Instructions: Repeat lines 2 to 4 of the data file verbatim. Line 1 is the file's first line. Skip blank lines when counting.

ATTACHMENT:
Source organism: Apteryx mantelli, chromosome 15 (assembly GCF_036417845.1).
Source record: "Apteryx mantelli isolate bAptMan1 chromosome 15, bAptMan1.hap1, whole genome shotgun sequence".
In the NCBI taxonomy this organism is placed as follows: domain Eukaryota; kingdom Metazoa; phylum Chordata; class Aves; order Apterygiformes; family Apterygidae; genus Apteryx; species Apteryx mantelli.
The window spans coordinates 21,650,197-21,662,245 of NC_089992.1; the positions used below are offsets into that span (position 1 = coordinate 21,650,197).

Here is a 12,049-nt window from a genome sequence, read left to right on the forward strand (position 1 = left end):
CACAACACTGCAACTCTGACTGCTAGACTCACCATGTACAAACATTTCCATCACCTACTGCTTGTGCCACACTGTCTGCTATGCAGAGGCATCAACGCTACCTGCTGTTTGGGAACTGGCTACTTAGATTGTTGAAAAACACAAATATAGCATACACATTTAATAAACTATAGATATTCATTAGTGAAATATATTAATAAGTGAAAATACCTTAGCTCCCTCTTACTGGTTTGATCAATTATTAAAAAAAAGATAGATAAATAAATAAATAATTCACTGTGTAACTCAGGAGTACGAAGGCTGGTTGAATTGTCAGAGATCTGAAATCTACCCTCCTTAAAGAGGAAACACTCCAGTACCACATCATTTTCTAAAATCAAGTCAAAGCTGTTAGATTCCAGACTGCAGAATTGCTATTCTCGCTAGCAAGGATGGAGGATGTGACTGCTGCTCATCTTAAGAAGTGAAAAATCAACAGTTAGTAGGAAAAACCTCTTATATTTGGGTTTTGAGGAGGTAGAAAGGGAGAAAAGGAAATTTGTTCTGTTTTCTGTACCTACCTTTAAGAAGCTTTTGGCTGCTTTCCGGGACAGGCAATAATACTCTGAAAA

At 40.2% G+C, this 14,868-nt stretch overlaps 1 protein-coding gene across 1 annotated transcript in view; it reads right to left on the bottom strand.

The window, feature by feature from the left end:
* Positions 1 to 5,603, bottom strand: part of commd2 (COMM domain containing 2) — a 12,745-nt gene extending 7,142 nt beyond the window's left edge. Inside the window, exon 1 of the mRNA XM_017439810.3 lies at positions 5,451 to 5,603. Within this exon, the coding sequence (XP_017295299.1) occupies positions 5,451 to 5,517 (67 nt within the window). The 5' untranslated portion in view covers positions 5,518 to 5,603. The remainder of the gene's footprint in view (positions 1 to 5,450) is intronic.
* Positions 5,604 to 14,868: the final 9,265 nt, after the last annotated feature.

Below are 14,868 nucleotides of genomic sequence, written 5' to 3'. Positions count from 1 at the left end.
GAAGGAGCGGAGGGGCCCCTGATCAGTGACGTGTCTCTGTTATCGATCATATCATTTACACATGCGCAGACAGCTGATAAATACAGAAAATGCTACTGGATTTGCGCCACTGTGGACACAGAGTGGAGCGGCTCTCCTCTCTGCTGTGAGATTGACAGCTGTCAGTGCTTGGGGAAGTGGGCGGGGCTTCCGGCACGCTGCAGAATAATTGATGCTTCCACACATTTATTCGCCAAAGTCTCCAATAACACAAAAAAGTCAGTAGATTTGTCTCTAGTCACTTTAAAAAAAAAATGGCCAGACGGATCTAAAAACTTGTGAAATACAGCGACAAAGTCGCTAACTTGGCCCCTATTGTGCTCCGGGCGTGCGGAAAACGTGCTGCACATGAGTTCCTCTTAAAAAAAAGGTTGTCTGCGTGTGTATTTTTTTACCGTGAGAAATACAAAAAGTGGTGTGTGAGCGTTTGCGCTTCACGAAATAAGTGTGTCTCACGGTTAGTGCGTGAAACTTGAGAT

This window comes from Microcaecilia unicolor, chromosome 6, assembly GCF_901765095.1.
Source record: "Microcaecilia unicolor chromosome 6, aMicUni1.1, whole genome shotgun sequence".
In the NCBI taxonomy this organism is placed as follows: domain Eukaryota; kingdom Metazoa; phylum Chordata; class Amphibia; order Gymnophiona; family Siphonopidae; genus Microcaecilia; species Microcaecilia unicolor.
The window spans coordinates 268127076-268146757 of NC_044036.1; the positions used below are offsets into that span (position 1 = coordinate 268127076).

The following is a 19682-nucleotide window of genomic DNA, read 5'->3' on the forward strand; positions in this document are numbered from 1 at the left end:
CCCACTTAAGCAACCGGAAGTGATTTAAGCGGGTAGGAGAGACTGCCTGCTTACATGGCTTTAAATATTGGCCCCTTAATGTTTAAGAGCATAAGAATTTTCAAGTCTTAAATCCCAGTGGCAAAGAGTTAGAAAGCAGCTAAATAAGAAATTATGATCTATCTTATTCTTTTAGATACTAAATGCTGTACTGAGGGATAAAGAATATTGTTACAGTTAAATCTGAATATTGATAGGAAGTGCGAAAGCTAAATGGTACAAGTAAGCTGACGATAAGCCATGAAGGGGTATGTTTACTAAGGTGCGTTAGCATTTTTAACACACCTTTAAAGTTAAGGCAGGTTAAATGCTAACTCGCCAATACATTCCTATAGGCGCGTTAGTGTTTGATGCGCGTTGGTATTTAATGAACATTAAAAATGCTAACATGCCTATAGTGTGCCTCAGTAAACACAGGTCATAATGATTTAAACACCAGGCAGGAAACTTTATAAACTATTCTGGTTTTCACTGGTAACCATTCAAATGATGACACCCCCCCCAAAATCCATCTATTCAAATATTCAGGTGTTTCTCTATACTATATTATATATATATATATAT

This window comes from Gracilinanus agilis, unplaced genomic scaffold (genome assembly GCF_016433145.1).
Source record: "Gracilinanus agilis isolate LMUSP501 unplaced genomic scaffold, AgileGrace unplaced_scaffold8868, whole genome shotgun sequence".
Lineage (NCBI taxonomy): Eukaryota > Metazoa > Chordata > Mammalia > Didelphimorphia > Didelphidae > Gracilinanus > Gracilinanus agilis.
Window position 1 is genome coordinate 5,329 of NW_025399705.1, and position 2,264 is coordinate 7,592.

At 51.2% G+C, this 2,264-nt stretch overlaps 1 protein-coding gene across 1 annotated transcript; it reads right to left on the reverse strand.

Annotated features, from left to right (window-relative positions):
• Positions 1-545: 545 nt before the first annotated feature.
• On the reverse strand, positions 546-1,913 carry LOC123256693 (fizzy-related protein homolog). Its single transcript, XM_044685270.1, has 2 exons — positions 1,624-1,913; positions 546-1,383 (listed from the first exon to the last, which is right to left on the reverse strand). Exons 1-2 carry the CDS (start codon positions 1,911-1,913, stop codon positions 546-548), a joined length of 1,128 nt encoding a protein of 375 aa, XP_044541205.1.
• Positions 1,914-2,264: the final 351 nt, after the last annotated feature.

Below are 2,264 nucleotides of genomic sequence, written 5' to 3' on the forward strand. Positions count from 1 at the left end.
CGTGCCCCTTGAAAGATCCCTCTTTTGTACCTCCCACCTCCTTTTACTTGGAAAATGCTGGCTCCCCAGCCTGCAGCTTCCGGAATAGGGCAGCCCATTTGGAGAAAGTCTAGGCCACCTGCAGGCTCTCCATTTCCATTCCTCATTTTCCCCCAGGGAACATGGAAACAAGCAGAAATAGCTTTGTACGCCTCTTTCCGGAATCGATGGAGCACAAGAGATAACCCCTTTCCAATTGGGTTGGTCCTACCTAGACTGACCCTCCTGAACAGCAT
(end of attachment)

Source record: "Apteryx mantelli isolate bAptMan1 chromosome 15, bAptMan1.hap1, whole genome shotgun sequence".
In the NCBI taxonomy this organism is placed as follows: domain Eukaryota; kingdom Metazoa; phylum Chordata; class Aves; order Apterygiformes; family Apterygidae; genus Apteryx; species Apteryx mantelli.
The window spans coordinates 21,650,197-21,662,245 of NC_089992.1; the positions used below are offsets into that span (position 1 = coordinate 21,650,197).